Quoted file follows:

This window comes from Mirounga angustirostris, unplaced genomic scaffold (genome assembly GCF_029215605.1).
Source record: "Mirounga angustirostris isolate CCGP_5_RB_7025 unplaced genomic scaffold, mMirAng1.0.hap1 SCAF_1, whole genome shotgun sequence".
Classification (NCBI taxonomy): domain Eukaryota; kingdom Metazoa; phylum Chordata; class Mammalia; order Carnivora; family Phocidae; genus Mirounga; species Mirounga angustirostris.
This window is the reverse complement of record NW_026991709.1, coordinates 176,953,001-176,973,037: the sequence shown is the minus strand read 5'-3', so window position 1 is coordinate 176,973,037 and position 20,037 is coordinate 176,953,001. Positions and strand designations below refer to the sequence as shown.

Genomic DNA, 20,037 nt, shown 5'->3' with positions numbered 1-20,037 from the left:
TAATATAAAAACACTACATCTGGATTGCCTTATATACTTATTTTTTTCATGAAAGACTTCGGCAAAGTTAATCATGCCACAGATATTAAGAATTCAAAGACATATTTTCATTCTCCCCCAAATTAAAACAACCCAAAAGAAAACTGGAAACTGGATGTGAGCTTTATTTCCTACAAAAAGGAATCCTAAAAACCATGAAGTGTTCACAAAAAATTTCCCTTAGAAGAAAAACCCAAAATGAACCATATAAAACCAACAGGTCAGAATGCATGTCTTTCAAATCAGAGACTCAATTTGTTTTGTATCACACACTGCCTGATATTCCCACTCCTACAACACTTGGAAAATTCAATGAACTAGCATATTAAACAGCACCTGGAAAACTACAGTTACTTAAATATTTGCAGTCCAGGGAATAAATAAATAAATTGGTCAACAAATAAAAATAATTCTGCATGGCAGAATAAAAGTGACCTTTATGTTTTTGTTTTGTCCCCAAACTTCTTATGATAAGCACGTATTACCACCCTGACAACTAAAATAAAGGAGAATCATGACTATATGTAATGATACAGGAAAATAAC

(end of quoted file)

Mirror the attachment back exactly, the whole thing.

This window comes from Mirounga angustirostris, unplaced genomic scaffold (genome assembly GCF_029215605.1).
Source record: "Mirounga angustirostris isolate CCGP_5_RB_7025 unplaced genomic scaffold, mMirAng1.0.hap1 SCAF_1, whole genome shotgun sequence".
Classification (NCBI taxonomy): domain Eukaryota; kingdom Metazoa; phylum Chordata; class Mammalia; order Carnivora; family Phocidae; genus Mirounga; species Mirounga angustirostris.
This window is the reverse complement of record NW_026991709.1, coordinates 176,953,001-176,973,037: the sequence shown is the minus strand read 5'-3', so window position 1 is coordinate 176,973,037 and position 20,037 is coordinate 176,953,001. Positions and strand designations below refer to the sequence as shown.

Genomic DNA, 20,037 nt, shown 5'->3' with positions numbered 1-20,037 from the left:
TAATATAAAAACACTACATCTGGATTGCCTTATATACTTATTTTTTTCATGAAAGACTTCGGCAAAGTTAATCATGCCACAGATATTAAGAATTCAAAGACATATTTTCATTCTCCCCCAAATTAAAACAACCCAAAAGAAAACTGGAAACTGGATGTGAGCTTTATTTCCTACAAAAAGGAATCCTAAAAACCATGAAGTGTTCACAAAAAATTTCCCTTAGAAGAAAAACCCAAAATGAACCATATAAAACCAACAGGTCAGAATGCATGTCTTTCAAATCAGAGACTCAATTTGTTTTGTATCACACACTGCCTGATATTCCCACTCCTACAACACTTGGAAAATTCAATGAACTAGCATATTAAACAGCACCTGGAAAACTACAGTTACTTAAATATTTGCAGTCCAGGGAATAAATAAATAAATTGGTCAACAAATAAAAATAATTCTGCATGGCAGAATAAAAGTGACCTTTATGTTTTTGTTTTGTCCCCAAACTTCTTATGATAAGCACGTATTACCACCCTGACAACTAAAATAAAGGAGAATCATGACTATATGTAATGATACAGGAAAATAAC